Image result for image close to goal line


Last but one, second last. Doesn’t this 50-cent word imply an importance that should not be eclipsed by the ultimate? Penultimate, in my mind, should be more than ultimate. Can there be such a thing? I’m writing this on the penultimate day of June, and I declare that it is much more important than June 30th. After all, this gives me one more chance. Penultimate. I like it.

Image result for image blithely


Oh, to do anything blithely these days. Is it something that remains only for the young, those who haven’t experienced enough of the world to forever wring out any trace of blithe? I’m not sure that I’ve ever done anything blithely, so serious a world-view have I. But the word still fills my heart with something that comes close to joy. So maybe there is hope for me. And just maybe there is hope for the world.

And lastly (for blithely was my penultimate word)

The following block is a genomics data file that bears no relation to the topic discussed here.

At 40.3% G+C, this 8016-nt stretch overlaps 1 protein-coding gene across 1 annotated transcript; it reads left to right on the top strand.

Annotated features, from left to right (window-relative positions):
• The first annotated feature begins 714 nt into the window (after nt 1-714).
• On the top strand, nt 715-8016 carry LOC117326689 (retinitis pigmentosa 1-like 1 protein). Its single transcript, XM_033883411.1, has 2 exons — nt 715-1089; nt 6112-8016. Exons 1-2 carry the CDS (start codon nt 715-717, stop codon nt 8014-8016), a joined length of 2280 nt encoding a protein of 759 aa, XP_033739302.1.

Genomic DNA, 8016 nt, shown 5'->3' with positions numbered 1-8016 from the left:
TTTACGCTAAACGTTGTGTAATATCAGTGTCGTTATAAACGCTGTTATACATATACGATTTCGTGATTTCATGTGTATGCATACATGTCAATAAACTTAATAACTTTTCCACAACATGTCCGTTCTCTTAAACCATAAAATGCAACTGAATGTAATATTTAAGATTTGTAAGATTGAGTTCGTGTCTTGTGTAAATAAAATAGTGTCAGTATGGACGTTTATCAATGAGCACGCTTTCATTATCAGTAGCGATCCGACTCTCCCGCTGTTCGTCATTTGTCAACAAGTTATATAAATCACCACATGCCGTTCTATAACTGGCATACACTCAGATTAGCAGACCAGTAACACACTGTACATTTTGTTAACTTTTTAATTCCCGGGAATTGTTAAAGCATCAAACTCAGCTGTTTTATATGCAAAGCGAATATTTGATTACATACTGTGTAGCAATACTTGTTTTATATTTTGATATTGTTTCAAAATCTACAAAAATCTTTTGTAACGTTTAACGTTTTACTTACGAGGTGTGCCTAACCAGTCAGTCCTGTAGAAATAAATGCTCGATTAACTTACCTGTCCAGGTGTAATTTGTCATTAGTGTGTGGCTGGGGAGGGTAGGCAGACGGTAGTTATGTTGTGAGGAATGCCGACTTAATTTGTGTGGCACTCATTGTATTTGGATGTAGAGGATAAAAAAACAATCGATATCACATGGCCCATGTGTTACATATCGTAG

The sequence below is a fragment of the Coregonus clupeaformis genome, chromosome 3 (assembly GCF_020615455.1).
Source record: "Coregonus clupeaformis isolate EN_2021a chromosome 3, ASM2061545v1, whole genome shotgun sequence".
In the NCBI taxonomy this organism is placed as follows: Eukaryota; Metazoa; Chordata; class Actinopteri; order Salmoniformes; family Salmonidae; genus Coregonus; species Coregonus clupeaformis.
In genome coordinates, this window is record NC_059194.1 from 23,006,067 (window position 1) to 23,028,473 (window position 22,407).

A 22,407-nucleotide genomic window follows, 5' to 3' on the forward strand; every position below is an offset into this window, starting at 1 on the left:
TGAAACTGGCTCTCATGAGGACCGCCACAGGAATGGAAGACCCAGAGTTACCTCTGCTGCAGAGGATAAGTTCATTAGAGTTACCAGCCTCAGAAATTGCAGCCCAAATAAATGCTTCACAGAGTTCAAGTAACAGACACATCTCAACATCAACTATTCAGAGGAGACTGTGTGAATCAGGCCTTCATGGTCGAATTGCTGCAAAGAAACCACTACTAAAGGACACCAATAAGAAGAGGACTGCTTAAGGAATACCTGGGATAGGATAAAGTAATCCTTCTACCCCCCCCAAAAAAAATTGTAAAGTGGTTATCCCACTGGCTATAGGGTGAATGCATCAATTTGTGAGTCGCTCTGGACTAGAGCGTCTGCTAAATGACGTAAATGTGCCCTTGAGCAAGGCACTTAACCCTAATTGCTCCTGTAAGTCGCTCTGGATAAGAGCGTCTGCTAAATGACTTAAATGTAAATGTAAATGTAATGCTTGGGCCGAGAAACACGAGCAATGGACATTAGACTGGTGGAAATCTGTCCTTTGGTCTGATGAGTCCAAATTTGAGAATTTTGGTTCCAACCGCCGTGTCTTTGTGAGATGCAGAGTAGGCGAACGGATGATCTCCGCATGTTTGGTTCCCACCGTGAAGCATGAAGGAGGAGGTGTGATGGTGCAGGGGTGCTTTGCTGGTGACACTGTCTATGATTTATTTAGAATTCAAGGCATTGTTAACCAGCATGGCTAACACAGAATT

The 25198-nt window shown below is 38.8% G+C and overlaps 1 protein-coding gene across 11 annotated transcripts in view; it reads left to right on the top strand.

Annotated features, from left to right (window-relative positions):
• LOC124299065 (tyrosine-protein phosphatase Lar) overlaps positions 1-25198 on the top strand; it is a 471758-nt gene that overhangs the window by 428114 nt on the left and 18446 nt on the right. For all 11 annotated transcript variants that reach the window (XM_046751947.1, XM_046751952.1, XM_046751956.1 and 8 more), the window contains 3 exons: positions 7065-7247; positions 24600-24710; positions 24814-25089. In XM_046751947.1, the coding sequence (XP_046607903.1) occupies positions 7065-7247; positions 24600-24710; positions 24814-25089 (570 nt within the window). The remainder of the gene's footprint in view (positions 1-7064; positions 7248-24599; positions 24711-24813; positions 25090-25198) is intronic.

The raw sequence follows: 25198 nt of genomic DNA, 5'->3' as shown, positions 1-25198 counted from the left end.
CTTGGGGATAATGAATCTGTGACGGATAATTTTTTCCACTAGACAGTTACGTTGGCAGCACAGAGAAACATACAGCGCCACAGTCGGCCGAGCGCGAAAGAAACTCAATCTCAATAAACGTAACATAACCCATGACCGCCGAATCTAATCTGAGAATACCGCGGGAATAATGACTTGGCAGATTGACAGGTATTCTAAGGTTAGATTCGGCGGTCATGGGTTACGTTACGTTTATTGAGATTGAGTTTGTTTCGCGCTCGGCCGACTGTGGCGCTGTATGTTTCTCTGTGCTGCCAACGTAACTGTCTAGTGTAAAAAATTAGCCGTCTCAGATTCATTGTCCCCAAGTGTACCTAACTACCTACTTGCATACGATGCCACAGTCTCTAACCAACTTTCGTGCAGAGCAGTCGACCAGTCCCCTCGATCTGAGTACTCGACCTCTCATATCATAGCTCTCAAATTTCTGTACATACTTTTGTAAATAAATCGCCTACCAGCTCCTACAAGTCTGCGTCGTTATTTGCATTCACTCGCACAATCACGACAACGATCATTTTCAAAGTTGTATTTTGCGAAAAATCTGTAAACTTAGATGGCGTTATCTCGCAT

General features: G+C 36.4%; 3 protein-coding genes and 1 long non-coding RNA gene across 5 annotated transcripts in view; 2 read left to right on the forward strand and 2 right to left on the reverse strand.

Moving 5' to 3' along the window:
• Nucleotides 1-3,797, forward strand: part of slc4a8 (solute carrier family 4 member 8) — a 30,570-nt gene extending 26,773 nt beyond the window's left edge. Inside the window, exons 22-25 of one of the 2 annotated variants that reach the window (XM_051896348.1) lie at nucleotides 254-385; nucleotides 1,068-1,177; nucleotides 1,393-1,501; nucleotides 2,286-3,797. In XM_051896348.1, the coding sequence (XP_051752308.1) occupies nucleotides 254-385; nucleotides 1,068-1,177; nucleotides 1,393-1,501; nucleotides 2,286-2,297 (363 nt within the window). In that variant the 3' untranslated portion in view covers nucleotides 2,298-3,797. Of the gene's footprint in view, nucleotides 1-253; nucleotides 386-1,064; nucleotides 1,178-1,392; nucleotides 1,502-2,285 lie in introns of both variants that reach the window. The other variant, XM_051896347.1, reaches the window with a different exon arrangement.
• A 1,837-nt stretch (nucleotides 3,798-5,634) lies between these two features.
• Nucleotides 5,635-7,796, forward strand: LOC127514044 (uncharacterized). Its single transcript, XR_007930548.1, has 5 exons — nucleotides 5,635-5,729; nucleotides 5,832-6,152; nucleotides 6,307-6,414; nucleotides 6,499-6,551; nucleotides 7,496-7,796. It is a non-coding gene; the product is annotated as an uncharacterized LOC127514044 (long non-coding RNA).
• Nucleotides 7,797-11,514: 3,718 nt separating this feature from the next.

reality is merely an illusion, albeit a very persistent one - a quote from Albert Einstein on a vintage slate blackboard


How I love this word. I actually used it in my morning’s journal entry. All those Henry James novels, E.F. Benson, and other English writers of the early part of the last century. Their characters, their way of speaking, their syntax, their vocabulary gets into one’s blood. I’m comfortable living there, albeit with an understanding that we view the past through a sepia lens. Some days it is exactly what we need.


And so I blithely leave you, dear reader, to return to my sunporch and penultimate volume of the adventures of Mapp and Lucia. Thank you, Mr. Benson. I’m sure your wardrobe was bespoke, albeit a bit threadbare by the end of your journey.